A military police officer walks near a destroyed gate in Tyndall Air Force Base in Florida after Hurricane Michael in October 2018. Photo: Brendan Smialowski/AFP/Getty Images

Nearly 60 former national security and intelligence community officials sent a letter to the White House on Tuesday opposing the formation of a White House panel to conduct an "adversarial peer review" of climate science information. The panel would also be tasked with reviewing whether climate change really poses a national security threat, as numerous assessments have concluded.

Why it matters: The opposition from these former leaders indicates the extent to which many in the national security and intelligence community see such a panel as undermining national security. "It is dangerous to have national security analysis conform to politics," the letter states. "Our officials' job is to ensure that we are prepared for current threats and future contingencies. We cannot do that if the scientific studies that inform our threat assessments are undermined."

Details: The letter, put together by the Center for Climate and Security, includes some big names, including former Secretary of State John Kerry, former Secretary of Defense Chuck Hagel and former Commander of U.S. Forces in Afghanistan Stanley McChrystal.

  • Other signatories include the ex-commander of U.S. forces in the Pacific, a leader of the National Intelligence Council, along with a slew of former Navy and Air Force officials.
  • Numerous reports from the Pentagon and intelligence community have shown that by causing extreme weather events and raising sea levels, climate change is likely to serve as a destabilizing force in the world as well as a threat to U.S. military bases at home.
  • The Air Force experienced this firsthand when Hurricane Michael rapidly intensified to become the strongest-ever hurricane to hit the Florida Panhandle, wiping out much of Tyndall Air Force Base in the process. At the time, Tyndall was one of the military's largest bases for the F-22 Raptor fighter jet.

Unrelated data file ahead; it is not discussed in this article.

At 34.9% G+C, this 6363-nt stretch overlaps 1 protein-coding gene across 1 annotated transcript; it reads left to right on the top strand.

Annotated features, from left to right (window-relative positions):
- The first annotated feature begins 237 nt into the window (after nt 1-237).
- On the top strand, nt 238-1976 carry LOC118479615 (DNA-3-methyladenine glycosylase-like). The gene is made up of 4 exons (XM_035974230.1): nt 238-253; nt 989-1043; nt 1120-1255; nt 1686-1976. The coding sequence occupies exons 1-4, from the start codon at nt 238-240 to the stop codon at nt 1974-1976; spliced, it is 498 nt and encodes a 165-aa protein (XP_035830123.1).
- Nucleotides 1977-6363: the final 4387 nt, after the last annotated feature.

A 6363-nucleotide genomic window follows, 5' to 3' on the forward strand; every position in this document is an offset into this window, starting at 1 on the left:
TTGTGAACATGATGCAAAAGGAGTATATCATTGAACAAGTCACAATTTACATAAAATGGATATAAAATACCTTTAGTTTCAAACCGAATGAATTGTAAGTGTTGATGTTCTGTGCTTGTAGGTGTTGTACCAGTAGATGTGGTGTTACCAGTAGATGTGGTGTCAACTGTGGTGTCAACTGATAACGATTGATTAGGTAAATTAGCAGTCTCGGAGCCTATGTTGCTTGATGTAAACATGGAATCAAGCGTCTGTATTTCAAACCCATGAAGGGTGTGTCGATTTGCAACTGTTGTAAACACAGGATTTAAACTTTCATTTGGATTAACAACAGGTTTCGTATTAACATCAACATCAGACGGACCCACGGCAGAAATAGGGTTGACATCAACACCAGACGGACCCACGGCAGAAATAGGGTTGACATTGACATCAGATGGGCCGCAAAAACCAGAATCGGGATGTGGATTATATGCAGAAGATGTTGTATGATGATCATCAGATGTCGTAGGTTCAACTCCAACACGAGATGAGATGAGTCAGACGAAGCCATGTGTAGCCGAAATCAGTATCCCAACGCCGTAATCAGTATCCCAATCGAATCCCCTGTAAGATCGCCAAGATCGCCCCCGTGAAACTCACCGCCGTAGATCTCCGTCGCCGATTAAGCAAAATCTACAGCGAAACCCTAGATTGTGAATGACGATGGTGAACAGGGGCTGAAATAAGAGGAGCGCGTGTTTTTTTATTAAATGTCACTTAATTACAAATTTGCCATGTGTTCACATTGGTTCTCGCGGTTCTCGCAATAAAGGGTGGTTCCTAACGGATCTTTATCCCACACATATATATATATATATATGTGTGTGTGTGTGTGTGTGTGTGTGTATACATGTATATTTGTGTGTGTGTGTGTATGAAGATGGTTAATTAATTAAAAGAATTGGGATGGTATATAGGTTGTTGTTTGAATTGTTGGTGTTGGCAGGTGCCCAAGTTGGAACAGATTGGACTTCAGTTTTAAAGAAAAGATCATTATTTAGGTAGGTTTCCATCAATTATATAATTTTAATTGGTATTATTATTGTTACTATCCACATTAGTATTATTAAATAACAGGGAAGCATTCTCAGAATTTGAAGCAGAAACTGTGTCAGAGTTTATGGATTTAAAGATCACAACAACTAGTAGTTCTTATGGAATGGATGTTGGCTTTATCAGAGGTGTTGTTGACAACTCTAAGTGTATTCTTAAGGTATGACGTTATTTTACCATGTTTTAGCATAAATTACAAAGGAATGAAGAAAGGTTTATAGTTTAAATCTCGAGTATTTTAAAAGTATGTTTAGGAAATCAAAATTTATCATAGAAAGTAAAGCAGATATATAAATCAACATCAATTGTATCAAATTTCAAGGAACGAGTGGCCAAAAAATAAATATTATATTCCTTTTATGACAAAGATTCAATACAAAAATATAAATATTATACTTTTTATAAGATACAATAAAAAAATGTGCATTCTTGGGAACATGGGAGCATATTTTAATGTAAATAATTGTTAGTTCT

Go deeper: Scientists slam report of White House climate change review panel

Go deeper

Bryan Walsh, author of Future
1 hour ago - Health

Rockefeller Foundation commits $1 billion for COVID-19 recovery

A health worker performs a COVID-19 test in New Delhi. Photo: Raj K Raj/Hindustan Times via Getty Images

The Rockefeller Foundation announced on Monday that it will allocate $1 billion over the next three years to address the pandemic and its aftermath.

Why it matters: The mishandled pandemic and the effects of climate change threaten to reverse global progress and push more than 100 million people into poverty around the world. Governments and big NGOs need to ensure that the COVID-19 recovery reaches everyone who needs it.

Updated 1 min ago - Politics & Policy

Coronavirus dashboard

Illustration: Sarah Grillo/Axios

  1. Politics: Ex-FDA chief: Pence campaigning after COVID exposure puts others at risk — Mark Meadows: "We are not going to control the pandemic"
  2. Health: 13 states set single-day coronavirus case records last week — U.S. reports over 80,000 new cases for second consecutive day.
  3. World: Australian city Melbourne to exit one of world's longest lockdowns —Italy tightens restrictions Spain declares new state of emergency.
  4. Media: Fox News president and several hosts advised to quarantine after possible COVID-19 exposure

Fox News president and several hosts advised to quarantine in COVID-19 precaution

A political display is posted on the outside of the Fox News headquarters on 6th Avenue in New York City in July. Photo: Timothy A. Clary/AFP via Getty Images

Fox News President Jay Wallace and anchors Bret Baier and Martha MacCallum are among those recommended to get tested and quarantine after possible exposure to COVID-19, the New York Times first reported Sunday night.

The big picture: The Fox News contingent, which also included "The Five" show hosts Juan Williams and Dana Perino, were on a charter flight from Nashville to New York following Thursday's presidential debate with a person who later tested positive for the coronavirus.